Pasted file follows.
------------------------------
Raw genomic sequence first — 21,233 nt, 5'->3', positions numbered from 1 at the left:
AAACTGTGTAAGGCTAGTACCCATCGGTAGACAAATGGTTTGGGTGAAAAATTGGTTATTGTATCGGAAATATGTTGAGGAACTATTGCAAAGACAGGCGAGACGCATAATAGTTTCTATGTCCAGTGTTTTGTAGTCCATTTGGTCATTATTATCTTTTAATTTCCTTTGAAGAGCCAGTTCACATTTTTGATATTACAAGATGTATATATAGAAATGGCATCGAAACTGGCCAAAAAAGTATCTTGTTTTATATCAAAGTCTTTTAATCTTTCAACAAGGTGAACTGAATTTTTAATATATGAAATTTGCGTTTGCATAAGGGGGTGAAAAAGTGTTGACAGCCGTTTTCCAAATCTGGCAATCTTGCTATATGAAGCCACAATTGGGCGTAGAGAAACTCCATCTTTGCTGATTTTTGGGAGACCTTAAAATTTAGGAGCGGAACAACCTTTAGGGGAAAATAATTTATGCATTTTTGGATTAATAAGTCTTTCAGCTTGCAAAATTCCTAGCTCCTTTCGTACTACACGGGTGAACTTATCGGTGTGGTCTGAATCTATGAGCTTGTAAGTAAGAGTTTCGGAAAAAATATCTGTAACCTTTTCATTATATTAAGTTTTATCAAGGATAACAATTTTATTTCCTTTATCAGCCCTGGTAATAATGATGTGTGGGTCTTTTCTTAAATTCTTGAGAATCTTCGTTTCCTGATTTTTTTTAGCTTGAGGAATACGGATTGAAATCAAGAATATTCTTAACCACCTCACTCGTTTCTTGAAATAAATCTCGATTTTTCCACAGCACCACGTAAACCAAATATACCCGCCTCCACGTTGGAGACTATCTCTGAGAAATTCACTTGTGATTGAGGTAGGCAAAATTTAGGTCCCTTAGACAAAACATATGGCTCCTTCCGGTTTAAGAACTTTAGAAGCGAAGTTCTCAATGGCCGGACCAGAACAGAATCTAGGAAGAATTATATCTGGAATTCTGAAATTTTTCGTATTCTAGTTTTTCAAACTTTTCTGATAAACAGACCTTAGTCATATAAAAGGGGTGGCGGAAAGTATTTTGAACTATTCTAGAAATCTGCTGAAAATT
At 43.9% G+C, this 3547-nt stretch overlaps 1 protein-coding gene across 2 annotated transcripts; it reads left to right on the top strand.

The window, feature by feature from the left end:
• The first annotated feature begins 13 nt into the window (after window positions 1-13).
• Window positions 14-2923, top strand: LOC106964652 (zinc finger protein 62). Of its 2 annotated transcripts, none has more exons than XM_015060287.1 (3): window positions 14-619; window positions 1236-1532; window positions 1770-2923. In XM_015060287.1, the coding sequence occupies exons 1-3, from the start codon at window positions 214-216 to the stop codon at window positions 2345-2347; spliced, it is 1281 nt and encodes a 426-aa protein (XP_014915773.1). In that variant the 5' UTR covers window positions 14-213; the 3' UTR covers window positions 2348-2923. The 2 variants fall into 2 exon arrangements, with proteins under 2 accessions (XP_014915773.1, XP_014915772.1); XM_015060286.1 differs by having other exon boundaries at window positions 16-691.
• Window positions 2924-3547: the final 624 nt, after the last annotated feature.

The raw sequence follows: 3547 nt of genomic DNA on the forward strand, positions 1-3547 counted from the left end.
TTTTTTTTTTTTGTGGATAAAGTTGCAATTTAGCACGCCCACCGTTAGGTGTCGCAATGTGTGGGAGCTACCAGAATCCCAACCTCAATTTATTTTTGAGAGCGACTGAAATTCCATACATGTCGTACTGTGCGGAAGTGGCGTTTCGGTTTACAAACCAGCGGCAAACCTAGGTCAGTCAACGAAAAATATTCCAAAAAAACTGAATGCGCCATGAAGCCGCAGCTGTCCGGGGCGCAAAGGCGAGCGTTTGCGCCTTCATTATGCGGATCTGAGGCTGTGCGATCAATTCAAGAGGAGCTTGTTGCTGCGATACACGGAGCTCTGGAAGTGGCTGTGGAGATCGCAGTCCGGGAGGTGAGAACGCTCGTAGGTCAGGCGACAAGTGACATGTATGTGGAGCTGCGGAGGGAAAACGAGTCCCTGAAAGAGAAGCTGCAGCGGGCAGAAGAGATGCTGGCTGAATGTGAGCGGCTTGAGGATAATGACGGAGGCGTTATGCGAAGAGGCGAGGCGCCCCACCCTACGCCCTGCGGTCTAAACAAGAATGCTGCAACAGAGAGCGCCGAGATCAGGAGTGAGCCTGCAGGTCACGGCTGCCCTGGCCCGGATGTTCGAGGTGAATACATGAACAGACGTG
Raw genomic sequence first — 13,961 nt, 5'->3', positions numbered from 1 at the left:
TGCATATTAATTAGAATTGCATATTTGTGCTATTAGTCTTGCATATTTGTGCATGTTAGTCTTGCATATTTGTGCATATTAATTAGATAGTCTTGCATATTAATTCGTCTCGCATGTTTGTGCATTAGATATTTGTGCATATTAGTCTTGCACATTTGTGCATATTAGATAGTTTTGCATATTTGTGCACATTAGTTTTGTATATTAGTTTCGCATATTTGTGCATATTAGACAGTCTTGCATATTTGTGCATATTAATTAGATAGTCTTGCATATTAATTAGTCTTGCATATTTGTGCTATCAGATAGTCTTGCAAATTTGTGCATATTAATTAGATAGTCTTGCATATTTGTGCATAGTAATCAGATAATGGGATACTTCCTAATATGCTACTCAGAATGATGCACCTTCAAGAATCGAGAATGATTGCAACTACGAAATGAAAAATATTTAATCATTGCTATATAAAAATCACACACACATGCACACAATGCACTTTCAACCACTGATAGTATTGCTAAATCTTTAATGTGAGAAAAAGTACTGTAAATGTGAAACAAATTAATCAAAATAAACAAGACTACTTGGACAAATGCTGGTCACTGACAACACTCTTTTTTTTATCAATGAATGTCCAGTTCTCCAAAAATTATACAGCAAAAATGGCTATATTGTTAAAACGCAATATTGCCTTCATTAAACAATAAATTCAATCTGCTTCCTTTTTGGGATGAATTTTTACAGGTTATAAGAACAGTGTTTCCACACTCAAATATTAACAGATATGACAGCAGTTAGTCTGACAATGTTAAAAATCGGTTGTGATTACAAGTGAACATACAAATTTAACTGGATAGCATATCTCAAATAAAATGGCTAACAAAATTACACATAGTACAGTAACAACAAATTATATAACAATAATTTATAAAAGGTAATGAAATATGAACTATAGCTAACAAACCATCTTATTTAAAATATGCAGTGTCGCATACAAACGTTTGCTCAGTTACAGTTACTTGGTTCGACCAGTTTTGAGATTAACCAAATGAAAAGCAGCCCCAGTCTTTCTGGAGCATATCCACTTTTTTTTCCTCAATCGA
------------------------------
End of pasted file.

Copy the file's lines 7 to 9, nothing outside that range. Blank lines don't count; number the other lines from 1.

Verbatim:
• Window positions 2924-3547: the final 624 nt, after the last annotated feature.

The raw sequence follows: 3547 nt of genomic DNA on the forward strand, positions 1-3547 counted from the left end.
TTTTTTTTTTTTGTGGATAAAGTTGCAATTTAGCACGCCCACCGTTAGGTGTCGCAATGTGTGGGAGCTACCAGAATCCCAACCTCAATTTATTTTTGAGAGCGACTGAAATTCCATACATGTCGTACTGTGCGGAAGTGGCGTTTCGGTTTACAAACCAGCGGCAAACCTAGGTCAGTCAACGAAAAATATTCCAAAAAAACTGAATGCGCCATGAAGCCGCAGCTGTCCGGGGCGCAAAGGCGAGCGTTTGCGCCTTCATTATGCGGATCTGAGGCTGTGCGATCAATTCAAGAGGAGCTTGTTGCTGCGATACACGGAGCTCTGGAAGTGGCTGTGGAGATCGCAGTCCGGGAGGTGAGAACGCTCGTAGGTCAGGCGACAAGTGACATGTATGTGGAGCTGCGGAGGGAAAACGAGTCCCTGAAAGAGAAGCTGCAGCGGGCAGAAGAGATGCTGGCTGAATGTGAGCGGCTTGAGGATAATGACGGAGGCGTTATGCGAAGAGGCGAGGCGCCCCACCCTACGCCCTGCGGTCTAAACAAGAATGCTGCAACAGAGAGCGCCGAGATCAGGAGTGAGCCTGCAGGTCACGGCTGCCCTGGCCCGGATGTTCGAGGTGAATACATGAACAGACGTG